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How to add alt text to your images on LinkedIn

Did you know that SEO (search engine optimization) works on LinkedIn as well as on your website? Which is one reason why it’s important to use alt text when you post an image to LinkedIn. There is another reason too which I would argue is more important but first of all let’s take a deeper dive into what is alt text and how does it work?

I would like to give a shout out to alt text campaigner and photographer, Di Jones for her constant reminders how important it is to use alt text on ALL the images you publish on line. Meeting Di recently inspired me to write this article.

WHAT IS ALT TEXT?

Also called ‘alt tags’ or ‘alt descriptions’, alt text is the written text that appears in place of an image on a webpage. Derived from the phrase ‘alternative text’, alt text is read by screen readers (see below), or will show if the image is unavailable for whatever reason. Thus, most people wouldn’t know if there was alt text with an image.

WHY USE ALT TEXT ON LINKEDIN?

#1 SEO

I mentioned earlier that alt text can help search engines crawl and find your article or blog. On LinkedIn, using alt text correctly can help the algorithm push your post out to more people so it gets a wider reach.

#2 Accessibility

Many visually impaired people or those with sensory perception/learning difficulties use screen readers. These convert text on a web page into audio. By adding a description of your image by text, you are helping your post be enjoyed by a whole different sector of society.

DOES LINKEDIN ADD ALT TEXT TO IMAGES?

On some posts, LinkedIn will automatically add alt text. If they have done this, and you’re using a computer, LinkedIn will notify you they have added alt text. You will not get notified if you’re on a mobile.

HOW TO ADD ALT TEXT TO YOUR IMAGES ON LINKEDIN

Firstly, please be aware, you can’t add alt text using a mobile. I hope to see this change in the near future as more and more people use the LinkedIn mobile app.

On a computer, when you start to create a post or update, and you upload an image to LinkedIn, you will see ‘Alt. text’ written below the image:

LinkedIn post showing how to add alt text

Click on those words and you will be given a window to write your description of the image:

LinkedIn post showing how to add alt text

Please be aware of what LinkedIn is asking you to do! It is asking you to ‘write a description of this photo’. Which brings me nicely on to…

HOW TO WRITE ALT. TEXT THE RIGHT WAY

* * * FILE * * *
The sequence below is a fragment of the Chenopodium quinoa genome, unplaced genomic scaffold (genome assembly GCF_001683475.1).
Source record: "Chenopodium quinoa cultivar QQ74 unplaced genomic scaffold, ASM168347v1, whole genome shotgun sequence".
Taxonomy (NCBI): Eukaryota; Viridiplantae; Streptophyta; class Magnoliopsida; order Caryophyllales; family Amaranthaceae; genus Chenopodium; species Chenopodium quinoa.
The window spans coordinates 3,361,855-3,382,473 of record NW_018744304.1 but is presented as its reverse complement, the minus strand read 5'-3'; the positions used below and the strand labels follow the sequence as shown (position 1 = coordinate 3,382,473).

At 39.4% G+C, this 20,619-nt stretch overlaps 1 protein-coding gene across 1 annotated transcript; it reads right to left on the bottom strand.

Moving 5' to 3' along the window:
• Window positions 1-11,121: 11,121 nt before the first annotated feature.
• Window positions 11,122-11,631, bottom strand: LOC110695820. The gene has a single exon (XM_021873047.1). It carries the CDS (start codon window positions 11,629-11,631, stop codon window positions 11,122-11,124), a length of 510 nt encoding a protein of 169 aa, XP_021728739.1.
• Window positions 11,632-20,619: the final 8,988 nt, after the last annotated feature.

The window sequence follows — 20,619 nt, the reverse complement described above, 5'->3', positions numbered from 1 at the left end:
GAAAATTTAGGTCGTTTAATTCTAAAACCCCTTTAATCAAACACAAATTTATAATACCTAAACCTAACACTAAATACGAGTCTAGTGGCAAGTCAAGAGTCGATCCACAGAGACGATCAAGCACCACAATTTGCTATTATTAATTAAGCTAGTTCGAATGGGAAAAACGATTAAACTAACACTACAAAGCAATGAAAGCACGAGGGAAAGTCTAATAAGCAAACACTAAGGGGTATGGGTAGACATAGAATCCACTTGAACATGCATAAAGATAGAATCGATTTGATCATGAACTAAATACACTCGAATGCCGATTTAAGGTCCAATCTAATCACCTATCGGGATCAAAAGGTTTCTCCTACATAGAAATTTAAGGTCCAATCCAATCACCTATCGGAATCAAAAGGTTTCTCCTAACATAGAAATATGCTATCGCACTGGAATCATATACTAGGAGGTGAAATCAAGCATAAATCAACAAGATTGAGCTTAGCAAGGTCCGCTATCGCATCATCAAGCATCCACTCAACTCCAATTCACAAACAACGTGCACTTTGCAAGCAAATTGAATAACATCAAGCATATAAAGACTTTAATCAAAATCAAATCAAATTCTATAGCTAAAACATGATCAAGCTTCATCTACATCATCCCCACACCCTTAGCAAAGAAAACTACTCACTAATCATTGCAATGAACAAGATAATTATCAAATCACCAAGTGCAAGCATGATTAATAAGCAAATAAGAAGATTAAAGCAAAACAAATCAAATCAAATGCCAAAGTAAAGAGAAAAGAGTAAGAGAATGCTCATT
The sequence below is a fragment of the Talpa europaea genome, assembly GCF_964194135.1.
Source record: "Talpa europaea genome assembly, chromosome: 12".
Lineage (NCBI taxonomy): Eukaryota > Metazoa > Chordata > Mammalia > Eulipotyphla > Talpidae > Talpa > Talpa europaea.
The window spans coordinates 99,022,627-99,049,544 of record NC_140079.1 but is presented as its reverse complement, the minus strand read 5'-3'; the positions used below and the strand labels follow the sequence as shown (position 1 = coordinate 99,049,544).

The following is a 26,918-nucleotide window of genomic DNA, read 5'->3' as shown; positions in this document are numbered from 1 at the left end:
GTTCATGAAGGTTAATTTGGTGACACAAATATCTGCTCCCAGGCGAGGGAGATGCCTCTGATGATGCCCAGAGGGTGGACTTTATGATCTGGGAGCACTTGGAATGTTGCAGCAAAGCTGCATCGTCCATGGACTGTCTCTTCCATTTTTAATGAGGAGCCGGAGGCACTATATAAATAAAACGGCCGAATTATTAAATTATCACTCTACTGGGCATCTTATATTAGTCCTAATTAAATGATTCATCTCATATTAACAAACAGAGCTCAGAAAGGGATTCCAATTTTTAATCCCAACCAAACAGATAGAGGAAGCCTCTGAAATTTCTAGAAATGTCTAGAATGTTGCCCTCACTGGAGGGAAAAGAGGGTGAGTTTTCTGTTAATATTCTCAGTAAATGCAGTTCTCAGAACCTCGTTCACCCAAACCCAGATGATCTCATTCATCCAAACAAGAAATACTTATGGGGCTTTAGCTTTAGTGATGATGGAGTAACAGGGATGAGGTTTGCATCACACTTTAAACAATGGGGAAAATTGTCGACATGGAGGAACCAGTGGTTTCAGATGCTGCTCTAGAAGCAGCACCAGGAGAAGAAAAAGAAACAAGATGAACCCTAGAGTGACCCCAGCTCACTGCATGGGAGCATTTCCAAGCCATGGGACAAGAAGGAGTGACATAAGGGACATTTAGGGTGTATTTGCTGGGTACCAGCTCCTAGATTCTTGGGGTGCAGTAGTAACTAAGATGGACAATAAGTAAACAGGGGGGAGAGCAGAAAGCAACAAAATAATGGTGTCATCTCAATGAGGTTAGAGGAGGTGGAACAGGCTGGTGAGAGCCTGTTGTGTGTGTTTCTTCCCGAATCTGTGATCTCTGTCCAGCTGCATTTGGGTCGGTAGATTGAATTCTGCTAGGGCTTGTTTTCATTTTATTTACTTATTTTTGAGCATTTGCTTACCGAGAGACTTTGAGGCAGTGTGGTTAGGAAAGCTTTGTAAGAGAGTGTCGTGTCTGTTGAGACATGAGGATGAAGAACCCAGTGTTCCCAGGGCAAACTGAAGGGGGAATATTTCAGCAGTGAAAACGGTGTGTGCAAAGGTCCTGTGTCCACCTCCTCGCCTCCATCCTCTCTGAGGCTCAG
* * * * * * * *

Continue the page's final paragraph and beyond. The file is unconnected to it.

Here are a few ‘rules’ to employ when you’re writing your alt text.

#1 Don’t be spammy

Don’t use alt text as an excuse to add more keywords and phrases to boost your SEO. Not only is it really bad form to do this, but the LinkedIn algorithm may pick it up as spammy behaviour and your post could get shadow-banned. This means that it won’t get ‘pushed out’ to your connections.

#2 Give a full description

You have 300 characters to describe your image, so don’t scrimp. The more fully you describe your image, the more accessible it becomes.

#3 Don’t start with ‘This image is’

The screen reader knows it is an image rather than text so will make it clear to the listener.

#4 Don’t be ‘creative’

Describe what you see and no more. Don’t add context or your view of what may be happening. Be clear and precise. Think to yourself, if someone said ‘what do you see?’ what would be your reply?

#5 Write out any text in the image

The screen reader will not be able to ‘read’ text in an image so if there is any, it’s important to write it as alt. text. For example: ‘there is a purple banner with orange writing which says xxxxxx’

SOME EXAMPLES OF GOOD, AND NOT SO GOOD, ALT TEXT:

How would you describe this image?

  1. Three people looking at a wall of pictures

NOT GOOD!

Not enough detail

2. Two women and a man in casual clothes sitting on a bench in an art gallery in front of lots of interesting photographs of trendy looking people. The man is laughing with one of the women.

NOT GREAT

Don’t add your opinions of what you see, be objective.

3. Three people sitting on a wooden bench looking at a large wall covered in black and white photographs of men and women of mixed genders and ages. The person in the middle is talking to the person on the right.

GOOD

This is objective, factual and detailed.

  1. LinkedIn trainer talking to a large audience about how to optimize your LinkedIn profile to get more clients on LinkedIn.

NOT GOOD!

Far too spammy – this is overloaded with keywords and doesn’t describe ‘what you see’. Repeating words is not a good idea.

2. Lady with dark hair, on a stage giving a talk. She’s wearing an outfit of purple and orange and on the slides there is a photograph of two men.

YES!

We don’t know how many people are in front of the stage so we can’t comment on the size of the audience. A description of what the person is wearing can be helpful to set the scene.

  1. Sign saying ‘Guns’ on a wall in a hot country.

NOT GREAT!

The sign says more than that! It may not be a hot country, just a hot day.

2. Sign painted on a wall in a street with a man walking in front pushing an ice cream cart. There is a palm tree in front of the sign and the sun is shining. The sign says ‘Guns, modern, antiques, swords, war relics, armour’

GOOD!

This is 223 characters so I could have gone into even more detail!

So there you have it, my take on alt text. It really is important that you use it to enable more people to be able to enjoy your posts on LinkedIn.

If you’re interested in learning more about how to get more out of LinkedIn, please get in touch. I’m a LinkedIn trainer and I help you understand, love and leverage LinkedIn to make more money in your business.

DM me on LinkedIn – you can find me here:

https://www.linkedin.com/in/sarah-clay/

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